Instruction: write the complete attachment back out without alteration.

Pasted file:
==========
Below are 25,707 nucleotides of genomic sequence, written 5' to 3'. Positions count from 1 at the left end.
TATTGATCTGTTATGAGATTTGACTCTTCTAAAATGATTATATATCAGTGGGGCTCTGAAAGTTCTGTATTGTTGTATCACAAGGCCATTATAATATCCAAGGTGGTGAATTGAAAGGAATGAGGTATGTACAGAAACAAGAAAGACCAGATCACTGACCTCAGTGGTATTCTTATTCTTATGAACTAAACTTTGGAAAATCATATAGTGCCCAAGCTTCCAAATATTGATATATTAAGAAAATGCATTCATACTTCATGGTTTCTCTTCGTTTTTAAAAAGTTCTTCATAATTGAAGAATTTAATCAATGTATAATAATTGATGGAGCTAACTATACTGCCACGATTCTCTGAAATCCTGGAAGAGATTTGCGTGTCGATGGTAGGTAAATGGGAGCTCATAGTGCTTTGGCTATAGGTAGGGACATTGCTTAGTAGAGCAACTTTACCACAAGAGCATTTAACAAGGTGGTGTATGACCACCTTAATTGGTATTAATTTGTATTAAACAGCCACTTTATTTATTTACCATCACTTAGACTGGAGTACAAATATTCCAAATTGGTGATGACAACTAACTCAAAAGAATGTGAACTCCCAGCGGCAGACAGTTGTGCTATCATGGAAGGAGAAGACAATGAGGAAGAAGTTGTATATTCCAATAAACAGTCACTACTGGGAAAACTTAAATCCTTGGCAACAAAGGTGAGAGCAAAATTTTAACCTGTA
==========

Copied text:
Below are 25,707 nucleotides of genomic sequence, written 5' to 3'. Positions count from 1 at the left end.
TATTGATCTGTTATGAGATTTGACTCTTCTAAAATGATTATATATCAGTGGGGCTCTGAAAGTTCTGTATTGTTGTATCACAAGGCCATTATAATATCCAAGGTGGTGAATTGAAAGGAATGAGGTATGTACAGAAACAAGAAAGACCAGATCACTGACCTCAGTGGTATTCTTATTCTTATGAACTAAACTTTGGAAAATCATATAGTGCCCAAGCTTCCAAATATTGATATATTAAGAAAATGCATTCATACTTCATGGTTTCTCTTCGTTTTTAAAAAGTTCTTCATAATTGAAGAATTTAATCAATGTATAATAATTGATGGAGCTAACTATACTGCCACGATTCTCTGAAATCCTGGAAGAGATTTGCGTGTCGATGGTAGGTAAATGGGAGCTCATAGTGCTTTGGCTATAGGTAGGGACATTGCTTAGTAGAGCAACTTTACCACAAGAGCATTTAACAAGGTGGTGTATGACCACCTTAATTGGTATTAATTTGTATTAAACAGCCACTTTATTTATTTACCATCACTTAGACTGGAGTACAAATATTCCAAATTGGTGATGACAACTAACTCAAAAGAATGTGAACTCCCAGCGGCAGACAGTTGTGCTATCATGGAAGGAGAAGACAATGAGGAAGAAGTTGTATATTCCAATAAACAGTCACTACTGGGAAAACTTAAATCCTTGGCAACAAAGGTGAGAGCAAAATTTTAACCTGTA